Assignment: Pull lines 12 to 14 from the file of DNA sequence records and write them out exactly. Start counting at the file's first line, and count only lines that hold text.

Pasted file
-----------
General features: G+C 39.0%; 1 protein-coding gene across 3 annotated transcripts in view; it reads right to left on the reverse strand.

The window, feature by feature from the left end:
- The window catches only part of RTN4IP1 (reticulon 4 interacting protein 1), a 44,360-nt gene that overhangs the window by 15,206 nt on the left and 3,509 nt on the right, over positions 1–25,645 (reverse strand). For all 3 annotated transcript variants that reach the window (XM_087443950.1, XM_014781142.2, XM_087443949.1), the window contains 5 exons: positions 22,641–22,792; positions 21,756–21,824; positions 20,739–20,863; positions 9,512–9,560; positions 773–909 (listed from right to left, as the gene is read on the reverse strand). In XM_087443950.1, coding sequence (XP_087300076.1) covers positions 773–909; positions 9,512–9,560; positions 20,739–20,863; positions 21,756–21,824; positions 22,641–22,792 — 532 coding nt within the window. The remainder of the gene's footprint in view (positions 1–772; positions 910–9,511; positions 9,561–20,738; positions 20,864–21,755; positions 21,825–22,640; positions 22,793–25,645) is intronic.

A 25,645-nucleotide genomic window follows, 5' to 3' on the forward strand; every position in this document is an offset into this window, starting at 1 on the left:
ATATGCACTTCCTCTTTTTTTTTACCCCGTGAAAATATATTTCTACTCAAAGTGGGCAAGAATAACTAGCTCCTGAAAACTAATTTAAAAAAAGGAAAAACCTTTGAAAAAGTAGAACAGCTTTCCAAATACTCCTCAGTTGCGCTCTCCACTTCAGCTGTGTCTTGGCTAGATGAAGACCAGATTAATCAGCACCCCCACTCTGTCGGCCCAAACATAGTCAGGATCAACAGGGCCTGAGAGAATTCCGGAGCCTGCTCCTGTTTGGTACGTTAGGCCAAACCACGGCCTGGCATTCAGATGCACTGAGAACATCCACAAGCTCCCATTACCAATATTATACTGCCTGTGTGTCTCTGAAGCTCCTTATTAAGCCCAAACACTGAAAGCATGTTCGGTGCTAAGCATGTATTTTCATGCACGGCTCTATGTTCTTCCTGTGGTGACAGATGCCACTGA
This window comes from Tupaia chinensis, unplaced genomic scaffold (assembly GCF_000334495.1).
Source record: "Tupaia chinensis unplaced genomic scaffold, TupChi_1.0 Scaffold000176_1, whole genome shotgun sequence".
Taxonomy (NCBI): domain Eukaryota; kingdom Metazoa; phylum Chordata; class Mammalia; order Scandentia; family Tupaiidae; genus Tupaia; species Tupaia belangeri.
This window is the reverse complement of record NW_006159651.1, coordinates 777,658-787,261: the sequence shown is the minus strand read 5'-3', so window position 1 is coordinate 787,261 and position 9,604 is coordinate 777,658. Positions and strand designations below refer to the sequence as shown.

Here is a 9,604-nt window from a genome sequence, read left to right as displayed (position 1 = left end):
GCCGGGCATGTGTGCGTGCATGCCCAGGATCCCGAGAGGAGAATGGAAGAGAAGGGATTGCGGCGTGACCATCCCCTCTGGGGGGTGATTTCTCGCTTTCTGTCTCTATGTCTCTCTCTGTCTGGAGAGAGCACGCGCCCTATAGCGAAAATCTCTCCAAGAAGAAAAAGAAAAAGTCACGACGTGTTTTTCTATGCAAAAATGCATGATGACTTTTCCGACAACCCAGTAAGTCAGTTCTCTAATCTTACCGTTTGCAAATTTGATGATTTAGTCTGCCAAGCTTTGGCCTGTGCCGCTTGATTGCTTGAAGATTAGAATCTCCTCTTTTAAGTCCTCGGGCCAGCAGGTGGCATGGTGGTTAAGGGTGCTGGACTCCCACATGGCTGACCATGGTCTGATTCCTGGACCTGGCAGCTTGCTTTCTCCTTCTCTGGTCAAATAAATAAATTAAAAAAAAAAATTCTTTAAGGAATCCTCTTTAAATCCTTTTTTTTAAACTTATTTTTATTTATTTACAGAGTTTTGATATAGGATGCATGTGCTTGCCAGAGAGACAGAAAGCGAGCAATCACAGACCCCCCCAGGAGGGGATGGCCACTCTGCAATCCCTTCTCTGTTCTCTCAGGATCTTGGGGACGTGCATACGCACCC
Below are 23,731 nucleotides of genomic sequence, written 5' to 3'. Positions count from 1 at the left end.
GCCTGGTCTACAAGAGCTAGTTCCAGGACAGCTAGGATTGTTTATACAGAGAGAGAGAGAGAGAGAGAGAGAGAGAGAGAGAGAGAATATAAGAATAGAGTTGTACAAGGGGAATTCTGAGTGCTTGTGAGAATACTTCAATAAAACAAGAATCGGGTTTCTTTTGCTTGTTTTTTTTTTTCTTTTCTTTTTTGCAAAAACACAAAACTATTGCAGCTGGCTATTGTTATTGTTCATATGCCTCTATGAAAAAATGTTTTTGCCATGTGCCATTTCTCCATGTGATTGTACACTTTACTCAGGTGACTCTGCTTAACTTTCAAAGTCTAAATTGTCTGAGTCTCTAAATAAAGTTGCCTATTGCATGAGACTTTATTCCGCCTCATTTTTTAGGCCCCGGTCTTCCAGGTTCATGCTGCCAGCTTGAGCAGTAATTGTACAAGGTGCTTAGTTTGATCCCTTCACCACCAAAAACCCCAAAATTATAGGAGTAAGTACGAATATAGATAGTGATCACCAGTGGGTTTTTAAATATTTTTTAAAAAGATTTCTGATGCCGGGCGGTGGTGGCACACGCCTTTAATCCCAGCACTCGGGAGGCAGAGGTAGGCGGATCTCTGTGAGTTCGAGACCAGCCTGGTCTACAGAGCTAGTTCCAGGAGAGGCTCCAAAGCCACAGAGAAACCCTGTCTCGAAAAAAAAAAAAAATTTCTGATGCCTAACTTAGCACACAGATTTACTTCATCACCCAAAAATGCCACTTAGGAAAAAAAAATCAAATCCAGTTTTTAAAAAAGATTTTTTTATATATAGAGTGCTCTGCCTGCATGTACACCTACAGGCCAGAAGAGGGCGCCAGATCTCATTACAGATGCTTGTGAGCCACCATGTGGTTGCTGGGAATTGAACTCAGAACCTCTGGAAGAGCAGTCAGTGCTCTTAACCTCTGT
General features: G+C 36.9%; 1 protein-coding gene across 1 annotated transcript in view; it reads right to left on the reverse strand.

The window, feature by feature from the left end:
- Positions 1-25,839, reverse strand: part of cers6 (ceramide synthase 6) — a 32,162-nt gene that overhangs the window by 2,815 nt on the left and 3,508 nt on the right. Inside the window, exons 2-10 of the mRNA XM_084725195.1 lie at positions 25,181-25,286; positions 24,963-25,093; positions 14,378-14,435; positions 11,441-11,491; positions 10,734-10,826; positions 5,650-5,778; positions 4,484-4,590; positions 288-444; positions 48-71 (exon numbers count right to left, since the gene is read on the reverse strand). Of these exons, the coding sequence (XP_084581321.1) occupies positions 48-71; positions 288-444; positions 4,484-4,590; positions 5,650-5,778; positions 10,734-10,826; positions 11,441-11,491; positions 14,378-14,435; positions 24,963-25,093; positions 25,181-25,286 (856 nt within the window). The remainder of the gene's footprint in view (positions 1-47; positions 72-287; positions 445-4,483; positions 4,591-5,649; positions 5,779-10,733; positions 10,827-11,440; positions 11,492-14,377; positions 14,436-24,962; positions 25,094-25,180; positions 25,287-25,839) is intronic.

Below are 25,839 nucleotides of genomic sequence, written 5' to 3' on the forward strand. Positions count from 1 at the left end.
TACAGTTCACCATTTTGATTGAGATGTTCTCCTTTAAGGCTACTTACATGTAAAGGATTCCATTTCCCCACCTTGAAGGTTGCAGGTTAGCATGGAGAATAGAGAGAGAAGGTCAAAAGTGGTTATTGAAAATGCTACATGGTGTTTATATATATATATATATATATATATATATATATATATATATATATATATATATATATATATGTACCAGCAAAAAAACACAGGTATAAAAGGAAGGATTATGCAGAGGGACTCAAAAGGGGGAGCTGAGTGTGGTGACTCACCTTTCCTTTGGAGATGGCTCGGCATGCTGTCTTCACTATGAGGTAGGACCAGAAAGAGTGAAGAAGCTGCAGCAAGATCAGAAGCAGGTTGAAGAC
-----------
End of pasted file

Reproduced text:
Below are 23,731 nucleotides of genomic sequence, written 5' to 3'. Positions count from 1 at the left end.
GCCTGGTCTACAAGAGCTAGTTCCAGGACAGCTAGGATTGTTTATACAGAGAGAGAGAGAGAGAGAGAGAGAGAGAGAGAGAGAGAATATAAGAATAGAGTTGTACAAGGGGAATTCTGAGTGCTTGTGAGAATACTTCAATAAAACAAGAATCGGGTTTCTTTTGCTTGTTTTTTTTTTTCTTTTCTTTTTTGCAAAAACACAAAACTATTGCAGCTGGCTATTGTTATTGTTCATATGCCTCTATGAAAAAATGTTTTTGCCATGTGCCATTTCTCCATGTGATTGTACACTTTACTCAGGTGACTCTGCTTAACTTTCAAAGTCTAAATTGTCTGAGTCTCTAAATAAAGTTGCCTATTGCATGAGACTTTATTCCGCCTCATTTTTTAGGCCCCGGTCTTCCAGGTTCATGCTGCCAGCTTGAGCAGTAATTGTACAAGGTGCTTAGTTTGATCCCTTCACCACCAAAAACCCCAAAATTATAGGAGTAAGTACGAATATAGATAGTGATCACCAGTGGGTTTTTAAATATTTTTTAAAAAGATTTCTGATGCCGGGCGGTGGTGGCACACGCCTTTAATCCCAGCACTCGGGAGGCAGAGGTAGGCGGATCTCTGTGAGTTCGAGACCAGCCTGGTCTACAGAGCTAGTTCCAGGAGAGGCTCCAAAGCCACAGAGAAACCCTGTCTCGAAAAAAAAAAAAAATTTCTGATGCCTAACTTAGCACACAGATTTACTTCATCACCCAAAAATGCCACTTAGGAAAAAAAAATCAAATCCAGTTTTTAAAAAAGATTTTTTTATATATAGAGTGCTCTGCCTGCATGTACACCTACAGGCCAGAAGAGGGCGCCAGATCTCATTACAGATGCTTGTGAGCCACCATGTGGTTGCTGGGAATTGAACTCAGAACCTCTGGAAGAGCAGTCAGTGCTCTTAACCTCTGT
General features: G+C 36.9%; 1 protein-coding gene across 1 annotated transcript in view; it reads right to left on the reverse strand.